The so-called ‘máničky’ represented the spirit of freedom and resistance to the authoritarian regime
“Better late than never”, some might say upon learning that the Czech Supreme Court has overturned a verdict from 1966, which sentenced 14 young men for protesting the forced cutting of their hair by the police.
Back in the 1960s Czechoslovakia was part of the Communist-ruled Eastern bloc of Europe, which resulted in a serious curtailment of personal, collective and economic freedoms for the people living there. Government control extended even into things like fashion and grooming.
Long hair worn by men was seen as a decadent influence by the West and a political statement of resistance and opposition. In a sense, it was. That decade was a cultural transformation milestone in many countries and the influence of new ideas, music and youth culture permeated even through the Iron Curtain.
The Czech government, however, responded harshly against this budding counter-culture movement by instituting a series of measures, such as the prohibition of long-haired men to ride on public transport, enter cinemas, theatres or pubs.
This culminated in a campaign, which had police chase and arrest such males, known as “máničky” (a derogatory term likening them to girls) and forcefully cutting their hair.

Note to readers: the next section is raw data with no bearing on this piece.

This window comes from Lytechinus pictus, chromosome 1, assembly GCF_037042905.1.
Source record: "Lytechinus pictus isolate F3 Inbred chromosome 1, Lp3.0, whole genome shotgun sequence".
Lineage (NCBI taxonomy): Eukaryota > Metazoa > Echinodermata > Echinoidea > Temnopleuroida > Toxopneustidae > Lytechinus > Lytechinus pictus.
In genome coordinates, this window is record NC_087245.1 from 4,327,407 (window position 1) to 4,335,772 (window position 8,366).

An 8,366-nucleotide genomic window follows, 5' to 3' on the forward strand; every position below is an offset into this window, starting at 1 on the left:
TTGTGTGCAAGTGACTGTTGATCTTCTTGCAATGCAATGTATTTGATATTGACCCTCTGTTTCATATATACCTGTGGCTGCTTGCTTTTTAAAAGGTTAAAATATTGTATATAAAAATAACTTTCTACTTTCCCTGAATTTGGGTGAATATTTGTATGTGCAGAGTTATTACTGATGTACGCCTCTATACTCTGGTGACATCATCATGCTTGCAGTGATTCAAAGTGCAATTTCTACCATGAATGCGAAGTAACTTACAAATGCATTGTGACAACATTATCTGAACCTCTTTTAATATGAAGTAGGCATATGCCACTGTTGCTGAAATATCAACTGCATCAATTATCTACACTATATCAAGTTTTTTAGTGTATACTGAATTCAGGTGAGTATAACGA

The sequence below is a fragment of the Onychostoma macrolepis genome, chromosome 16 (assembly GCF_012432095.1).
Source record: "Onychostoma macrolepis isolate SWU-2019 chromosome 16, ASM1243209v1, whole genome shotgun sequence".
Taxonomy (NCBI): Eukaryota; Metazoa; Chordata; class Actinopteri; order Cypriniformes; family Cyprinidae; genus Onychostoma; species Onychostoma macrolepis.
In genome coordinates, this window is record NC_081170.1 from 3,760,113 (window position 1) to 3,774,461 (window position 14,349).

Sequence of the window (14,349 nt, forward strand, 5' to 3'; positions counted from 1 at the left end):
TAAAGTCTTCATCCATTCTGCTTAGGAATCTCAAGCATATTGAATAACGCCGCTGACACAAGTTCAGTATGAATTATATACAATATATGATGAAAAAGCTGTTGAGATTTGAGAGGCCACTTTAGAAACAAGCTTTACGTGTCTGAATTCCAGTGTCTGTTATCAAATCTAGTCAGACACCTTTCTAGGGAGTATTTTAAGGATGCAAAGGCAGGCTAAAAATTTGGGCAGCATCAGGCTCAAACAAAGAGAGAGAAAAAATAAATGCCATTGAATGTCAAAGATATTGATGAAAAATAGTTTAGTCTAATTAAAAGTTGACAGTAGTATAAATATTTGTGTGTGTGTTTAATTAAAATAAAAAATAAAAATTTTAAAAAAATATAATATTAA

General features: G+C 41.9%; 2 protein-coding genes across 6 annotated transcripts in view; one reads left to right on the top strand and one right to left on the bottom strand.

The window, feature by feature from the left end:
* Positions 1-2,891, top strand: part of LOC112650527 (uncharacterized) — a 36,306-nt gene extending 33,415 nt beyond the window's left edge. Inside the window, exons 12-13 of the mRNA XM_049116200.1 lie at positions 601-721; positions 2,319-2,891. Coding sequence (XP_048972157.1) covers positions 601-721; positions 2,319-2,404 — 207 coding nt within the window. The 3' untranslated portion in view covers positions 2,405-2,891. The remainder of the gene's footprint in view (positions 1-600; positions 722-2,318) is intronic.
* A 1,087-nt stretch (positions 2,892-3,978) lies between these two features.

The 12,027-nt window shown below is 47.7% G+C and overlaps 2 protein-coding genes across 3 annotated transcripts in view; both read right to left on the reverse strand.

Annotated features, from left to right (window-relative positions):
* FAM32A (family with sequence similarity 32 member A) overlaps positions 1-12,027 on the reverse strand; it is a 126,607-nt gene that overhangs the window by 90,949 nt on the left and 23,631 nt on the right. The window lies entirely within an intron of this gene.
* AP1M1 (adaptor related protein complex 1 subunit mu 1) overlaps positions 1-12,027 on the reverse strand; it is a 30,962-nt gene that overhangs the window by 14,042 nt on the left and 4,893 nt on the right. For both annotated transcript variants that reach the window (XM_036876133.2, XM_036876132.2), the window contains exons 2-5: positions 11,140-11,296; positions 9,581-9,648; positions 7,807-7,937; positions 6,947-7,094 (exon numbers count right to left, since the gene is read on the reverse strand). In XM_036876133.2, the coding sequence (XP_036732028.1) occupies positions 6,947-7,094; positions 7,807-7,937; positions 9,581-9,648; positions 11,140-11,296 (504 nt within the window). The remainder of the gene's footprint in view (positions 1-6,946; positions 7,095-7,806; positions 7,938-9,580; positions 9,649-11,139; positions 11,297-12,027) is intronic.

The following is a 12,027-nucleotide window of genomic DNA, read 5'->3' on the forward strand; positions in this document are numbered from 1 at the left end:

A case of robbed youth
The youth, however, organized a protest in Prague in August 1966 chanting slogans, such as “Give us back our hair!” or “Off with hairdressers!”. This resulted in the arrest of 140 people and in the conviction of 14 of them, with seven men sentenced to serve prison terms of up to 16 months.
That kind of story reminds us why we need to constantly cherish the liberties that we take for granted and even trivial in our day and age.
The Court’s decision to annul the verdicts in this landmark protest case brings long-awaited justice to these men (8 of whom have already passed away) who were wrongfully prosecuted and convicted over five decades ago.
The case itself was brought to the court by two of them, Martin Maryska and Miloš Turek, and they can also seek material compensation from the Ministry of Justice. The ruling, however, applies to all 14 men, even if posthumously.